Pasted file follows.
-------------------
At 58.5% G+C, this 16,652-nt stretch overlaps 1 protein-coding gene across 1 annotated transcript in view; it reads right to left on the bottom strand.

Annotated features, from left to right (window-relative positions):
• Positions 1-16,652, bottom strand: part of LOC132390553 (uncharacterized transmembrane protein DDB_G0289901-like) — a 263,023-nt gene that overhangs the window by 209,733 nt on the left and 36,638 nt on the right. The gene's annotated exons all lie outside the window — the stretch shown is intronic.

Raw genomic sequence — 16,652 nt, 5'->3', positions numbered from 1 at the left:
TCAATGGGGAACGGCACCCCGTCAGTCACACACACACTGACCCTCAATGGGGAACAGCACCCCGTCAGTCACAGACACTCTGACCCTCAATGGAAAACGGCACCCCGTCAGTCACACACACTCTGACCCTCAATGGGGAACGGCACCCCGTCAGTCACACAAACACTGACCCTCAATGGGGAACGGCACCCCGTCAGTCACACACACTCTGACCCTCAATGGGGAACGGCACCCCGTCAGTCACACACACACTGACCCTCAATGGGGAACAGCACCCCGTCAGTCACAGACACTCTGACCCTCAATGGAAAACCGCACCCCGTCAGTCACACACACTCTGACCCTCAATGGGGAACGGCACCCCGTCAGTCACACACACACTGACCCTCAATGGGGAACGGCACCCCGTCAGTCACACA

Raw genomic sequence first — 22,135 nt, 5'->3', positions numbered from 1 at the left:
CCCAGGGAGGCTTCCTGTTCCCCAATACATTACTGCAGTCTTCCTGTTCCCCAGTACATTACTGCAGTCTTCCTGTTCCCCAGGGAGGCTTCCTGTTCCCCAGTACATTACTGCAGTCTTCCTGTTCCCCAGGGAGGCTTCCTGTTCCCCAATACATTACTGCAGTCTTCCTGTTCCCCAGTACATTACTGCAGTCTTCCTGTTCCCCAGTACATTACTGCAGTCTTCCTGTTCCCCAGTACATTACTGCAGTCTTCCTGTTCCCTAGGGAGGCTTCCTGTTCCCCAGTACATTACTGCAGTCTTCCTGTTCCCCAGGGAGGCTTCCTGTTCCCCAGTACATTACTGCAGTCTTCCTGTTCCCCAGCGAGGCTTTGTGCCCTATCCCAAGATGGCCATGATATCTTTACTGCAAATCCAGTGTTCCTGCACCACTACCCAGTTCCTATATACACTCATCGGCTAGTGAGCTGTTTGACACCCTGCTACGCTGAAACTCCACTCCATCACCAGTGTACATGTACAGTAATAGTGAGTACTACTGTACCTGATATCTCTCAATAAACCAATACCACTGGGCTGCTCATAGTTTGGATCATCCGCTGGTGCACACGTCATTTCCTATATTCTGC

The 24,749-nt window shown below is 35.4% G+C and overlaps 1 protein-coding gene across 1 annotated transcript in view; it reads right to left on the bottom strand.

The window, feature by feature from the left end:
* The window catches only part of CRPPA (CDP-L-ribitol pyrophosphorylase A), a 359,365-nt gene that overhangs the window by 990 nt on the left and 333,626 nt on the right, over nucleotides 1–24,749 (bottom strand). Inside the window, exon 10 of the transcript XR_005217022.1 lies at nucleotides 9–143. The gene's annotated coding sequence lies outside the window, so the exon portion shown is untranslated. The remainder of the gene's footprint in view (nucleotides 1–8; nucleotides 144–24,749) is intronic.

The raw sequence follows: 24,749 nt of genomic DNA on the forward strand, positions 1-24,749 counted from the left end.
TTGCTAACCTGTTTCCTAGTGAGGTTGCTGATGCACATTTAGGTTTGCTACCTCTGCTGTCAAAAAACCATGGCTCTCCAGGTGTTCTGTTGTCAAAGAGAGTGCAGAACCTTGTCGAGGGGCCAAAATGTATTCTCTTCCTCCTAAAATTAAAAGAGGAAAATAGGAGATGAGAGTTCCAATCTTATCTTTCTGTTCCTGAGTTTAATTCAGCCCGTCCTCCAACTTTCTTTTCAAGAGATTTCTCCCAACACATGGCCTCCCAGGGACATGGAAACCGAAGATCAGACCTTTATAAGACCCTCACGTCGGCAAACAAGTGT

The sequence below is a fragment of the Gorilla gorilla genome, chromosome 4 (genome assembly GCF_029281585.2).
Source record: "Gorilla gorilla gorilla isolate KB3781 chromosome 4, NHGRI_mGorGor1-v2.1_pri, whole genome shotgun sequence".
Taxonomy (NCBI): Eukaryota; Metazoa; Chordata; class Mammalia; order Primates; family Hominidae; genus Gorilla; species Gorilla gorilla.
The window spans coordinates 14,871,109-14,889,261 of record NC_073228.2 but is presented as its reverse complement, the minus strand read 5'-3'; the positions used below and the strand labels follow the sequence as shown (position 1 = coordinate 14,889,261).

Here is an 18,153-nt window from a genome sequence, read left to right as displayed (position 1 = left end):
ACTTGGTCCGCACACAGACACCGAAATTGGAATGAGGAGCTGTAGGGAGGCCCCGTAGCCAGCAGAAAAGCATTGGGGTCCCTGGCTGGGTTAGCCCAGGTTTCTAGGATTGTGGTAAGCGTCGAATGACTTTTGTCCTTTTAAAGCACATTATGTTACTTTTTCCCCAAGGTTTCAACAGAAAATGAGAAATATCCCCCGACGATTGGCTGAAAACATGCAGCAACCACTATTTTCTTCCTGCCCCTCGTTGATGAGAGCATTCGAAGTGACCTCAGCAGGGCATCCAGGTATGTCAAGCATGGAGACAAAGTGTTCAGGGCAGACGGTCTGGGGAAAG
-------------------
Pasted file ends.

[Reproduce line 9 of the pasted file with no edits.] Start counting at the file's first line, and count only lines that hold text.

The window, feature by feature from the left end: